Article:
Hanging Out: One of the High Arts of Dialogue

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Charles Scott


The practice of hanging out represents an example of an informal and yet rigorous practice of dialogue which has educational merits in both formal and informal settings. It can embody the features and capacities of dialogue, and its benefits rest in creating a safe space for interaction, allowing real questions, fostering creativity, and offering an opportunity for learners to explore more deeply their fundamental values and epistemic outlooks. Several dialogical capacities contribute to the possibilities of hanging out as an effective pedagogical practice, and three of them—becoming aware, presence, and confirmation—are briefly detailed. I suggest that hanging out as a pedagogical practice is of value in a world which is ever more complex, connected, diverse, and uncertain.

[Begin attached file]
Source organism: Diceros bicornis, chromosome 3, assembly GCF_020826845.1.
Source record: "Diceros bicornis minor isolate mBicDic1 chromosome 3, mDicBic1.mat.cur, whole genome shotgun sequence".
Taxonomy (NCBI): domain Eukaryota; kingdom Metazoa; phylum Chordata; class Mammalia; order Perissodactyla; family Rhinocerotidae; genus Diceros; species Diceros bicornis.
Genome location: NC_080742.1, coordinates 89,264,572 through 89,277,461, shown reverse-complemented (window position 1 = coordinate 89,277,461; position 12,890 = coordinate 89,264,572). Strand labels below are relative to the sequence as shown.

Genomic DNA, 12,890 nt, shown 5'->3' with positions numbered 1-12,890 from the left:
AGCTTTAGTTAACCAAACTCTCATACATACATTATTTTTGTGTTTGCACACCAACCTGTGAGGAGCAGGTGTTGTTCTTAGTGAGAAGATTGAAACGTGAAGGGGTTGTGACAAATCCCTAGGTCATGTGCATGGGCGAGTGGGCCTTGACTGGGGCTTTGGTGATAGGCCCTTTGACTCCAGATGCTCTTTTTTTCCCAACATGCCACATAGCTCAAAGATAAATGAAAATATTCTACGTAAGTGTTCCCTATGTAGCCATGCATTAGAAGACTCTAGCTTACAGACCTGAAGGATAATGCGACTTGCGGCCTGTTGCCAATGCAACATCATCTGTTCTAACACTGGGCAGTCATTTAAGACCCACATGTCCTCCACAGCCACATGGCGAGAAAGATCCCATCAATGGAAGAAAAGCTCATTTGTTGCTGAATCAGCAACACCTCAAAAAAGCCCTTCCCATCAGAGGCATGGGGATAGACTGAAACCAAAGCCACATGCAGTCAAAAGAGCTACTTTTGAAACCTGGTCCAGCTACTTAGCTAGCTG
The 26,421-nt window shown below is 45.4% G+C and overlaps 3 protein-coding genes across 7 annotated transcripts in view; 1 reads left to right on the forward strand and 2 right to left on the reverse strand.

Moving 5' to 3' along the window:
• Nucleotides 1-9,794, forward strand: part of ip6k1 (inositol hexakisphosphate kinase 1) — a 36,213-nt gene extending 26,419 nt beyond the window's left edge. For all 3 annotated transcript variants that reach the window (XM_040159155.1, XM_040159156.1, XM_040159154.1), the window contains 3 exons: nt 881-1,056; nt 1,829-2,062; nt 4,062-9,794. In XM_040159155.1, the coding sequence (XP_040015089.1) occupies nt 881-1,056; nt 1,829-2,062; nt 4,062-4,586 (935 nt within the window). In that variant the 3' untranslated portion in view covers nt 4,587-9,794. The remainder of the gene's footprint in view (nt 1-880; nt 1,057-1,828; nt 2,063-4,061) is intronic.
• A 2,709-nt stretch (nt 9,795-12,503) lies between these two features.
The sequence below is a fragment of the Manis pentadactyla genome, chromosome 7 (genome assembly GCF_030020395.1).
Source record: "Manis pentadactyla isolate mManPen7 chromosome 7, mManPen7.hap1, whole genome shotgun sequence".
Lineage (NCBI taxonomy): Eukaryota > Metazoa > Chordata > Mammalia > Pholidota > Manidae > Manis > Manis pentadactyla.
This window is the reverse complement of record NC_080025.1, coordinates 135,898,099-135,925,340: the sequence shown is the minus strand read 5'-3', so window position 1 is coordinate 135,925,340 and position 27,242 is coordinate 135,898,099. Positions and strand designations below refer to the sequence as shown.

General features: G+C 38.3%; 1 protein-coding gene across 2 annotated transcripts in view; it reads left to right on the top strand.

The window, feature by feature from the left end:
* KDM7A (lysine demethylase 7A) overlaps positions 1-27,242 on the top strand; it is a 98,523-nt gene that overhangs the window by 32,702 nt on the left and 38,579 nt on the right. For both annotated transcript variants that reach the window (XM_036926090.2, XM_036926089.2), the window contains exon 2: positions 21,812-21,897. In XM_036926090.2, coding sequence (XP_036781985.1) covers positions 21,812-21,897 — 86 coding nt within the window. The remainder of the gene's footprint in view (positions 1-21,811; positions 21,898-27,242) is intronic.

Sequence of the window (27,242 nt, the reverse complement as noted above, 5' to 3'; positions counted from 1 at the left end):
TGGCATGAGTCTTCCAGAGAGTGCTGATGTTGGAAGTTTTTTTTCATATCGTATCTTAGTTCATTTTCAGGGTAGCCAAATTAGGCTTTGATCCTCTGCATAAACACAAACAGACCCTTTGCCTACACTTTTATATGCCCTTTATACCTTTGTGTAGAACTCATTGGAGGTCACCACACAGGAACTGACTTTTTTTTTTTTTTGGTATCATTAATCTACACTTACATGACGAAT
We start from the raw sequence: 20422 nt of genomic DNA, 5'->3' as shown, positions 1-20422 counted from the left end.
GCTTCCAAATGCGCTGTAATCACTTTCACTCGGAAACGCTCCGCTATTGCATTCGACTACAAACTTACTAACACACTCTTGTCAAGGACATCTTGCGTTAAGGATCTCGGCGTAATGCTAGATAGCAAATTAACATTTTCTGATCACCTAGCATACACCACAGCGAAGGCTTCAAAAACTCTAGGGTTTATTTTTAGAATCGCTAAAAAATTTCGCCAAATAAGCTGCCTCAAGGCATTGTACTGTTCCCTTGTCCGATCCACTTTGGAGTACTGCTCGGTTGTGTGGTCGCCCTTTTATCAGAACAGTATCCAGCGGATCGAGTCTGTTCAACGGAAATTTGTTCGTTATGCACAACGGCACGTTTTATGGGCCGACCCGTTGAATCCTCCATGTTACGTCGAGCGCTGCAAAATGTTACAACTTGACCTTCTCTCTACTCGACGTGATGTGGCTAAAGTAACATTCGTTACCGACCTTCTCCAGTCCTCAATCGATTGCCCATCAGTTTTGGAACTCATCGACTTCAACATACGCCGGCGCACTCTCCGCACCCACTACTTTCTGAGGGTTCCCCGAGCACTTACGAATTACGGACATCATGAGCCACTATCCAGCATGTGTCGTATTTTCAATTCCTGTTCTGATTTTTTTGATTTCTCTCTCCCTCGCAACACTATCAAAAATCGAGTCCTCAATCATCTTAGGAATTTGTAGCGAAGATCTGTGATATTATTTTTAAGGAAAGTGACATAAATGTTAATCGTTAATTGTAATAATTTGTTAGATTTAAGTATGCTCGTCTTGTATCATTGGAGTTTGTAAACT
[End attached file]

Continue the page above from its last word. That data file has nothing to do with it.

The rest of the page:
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How to Cite
Scott, C. (2009). Hanging Out: One of the High Arts of Dialogue. SFU Educational Review, 3. https://doi.org/10.21810/sfuer.v3i.343
Author Biography

Charles Scott, SFU Grad Student--Author

The author is a doctoral candidate in the Arts Education program at Simon Fraser University.

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